Top US Army Officer: We Have 'Common Objectives' With China
The U.S. Army's top officer pledged more dialogue on "common objectives" as he met Chinese generals in Beijing.
Army Chief of Staff Ray Odierno was greeted Friday with full military honors at China's Defense Ministry.
His visit comes amid U.S. criticism of China's policies toward its neighbors over territorial claims in the East and South China Seas.
But before holding closed-door meetings, Odierno said he would focus on concerns that both sides share.
Chinese Lieutenant General Wang Ning also said military-to-military dialogue is an important part of the U.S.-China relationship.
Though both sides have stressed cooperation in public bilateral meetings, tensions and mistrust appear to be increasing.
A top U.S. diplomat earlier this month called on Beijing to "clarify or amend" its vast claims to the South China Sea, where many of China's neighbors accuse Beijing of acting aggressively.
Obama to Host Dalai Lama at White House
U.S. President Barack Obama will meet the Dalai Lama Friday at the White House, prompting a statement of "serious concern" from China.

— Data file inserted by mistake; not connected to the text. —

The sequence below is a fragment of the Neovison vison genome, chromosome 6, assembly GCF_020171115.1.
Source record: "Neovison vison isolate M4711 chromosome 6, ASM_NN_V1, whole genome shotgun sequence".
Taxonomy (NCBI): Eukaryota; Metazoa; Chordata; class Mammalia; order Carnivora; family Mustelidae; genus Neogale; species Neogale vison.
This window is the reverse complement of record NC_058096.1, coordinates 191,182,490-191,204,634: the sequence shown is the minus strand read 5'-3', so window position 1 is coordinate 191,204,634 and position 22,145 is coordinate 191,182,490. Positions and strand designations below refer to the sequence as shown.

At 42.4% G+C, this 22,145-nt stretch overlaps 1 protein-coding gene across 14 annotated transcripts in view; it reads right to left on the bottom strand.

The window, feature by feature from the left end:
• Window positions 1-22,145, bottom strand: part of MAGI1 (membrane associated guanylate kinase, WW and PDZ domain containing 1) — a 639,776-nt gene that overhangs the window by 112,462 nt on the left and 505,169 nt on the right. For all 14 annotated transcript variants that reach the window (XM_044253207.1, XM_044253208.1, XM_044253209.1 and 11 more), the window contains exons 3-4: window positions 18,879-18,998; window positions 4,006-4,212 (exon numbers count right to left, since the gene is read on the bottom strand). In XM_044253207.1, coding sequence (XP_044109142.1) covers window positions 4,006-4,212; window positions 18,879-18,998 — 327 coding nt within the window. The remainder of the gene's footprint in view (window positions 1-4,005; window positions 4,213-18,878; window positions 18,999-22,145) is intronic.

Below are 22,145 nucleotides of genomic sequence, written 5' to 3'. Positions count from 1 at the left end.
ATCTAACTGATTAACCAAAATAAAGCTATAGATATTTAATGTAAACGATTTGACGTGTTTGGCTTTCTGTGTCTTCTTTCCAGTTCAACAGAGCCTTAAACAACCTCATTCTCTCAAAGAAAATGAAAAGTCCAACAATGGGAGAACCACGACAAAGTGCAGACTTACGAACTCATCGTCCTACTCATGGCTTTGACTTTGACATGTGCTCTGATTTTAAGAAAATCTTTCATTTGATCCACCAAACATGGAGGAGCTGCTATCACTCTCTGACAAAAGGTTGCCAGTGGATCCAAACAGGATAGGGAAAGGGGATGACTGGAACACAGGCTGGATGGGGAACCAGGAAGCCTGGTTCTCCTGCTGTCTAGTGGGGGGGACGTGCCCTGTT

The White House said late Thursday that Mr. Obama is meeting the Dalai Lama "in his capacity as a respected religious and cultural leader."
A statement said the U.S. supports the Dalai Lama's so-called "middle way" approach of neither assimilation nor independence for Tibetans in China.
China's foreign ministry quickly urged the U.S. to cancel the meeting, calling it a "gross interference" that will "seriously damage" U.S.-China ties.
Beijing views the Dalai Lama as a dangerous "splittist" who has encouraged a wave of self-immolations by Tibetans. He denies the charge.
The U.S. recognizes Tibet to be a part of China. While Washington does not back Tibetan independence, it is concerned over what it says is the deteriorating human rights situation in Tibetan areas of China.
The White House calls on China to reopen talks with the Dalai Lama or his representatives with no preconditions.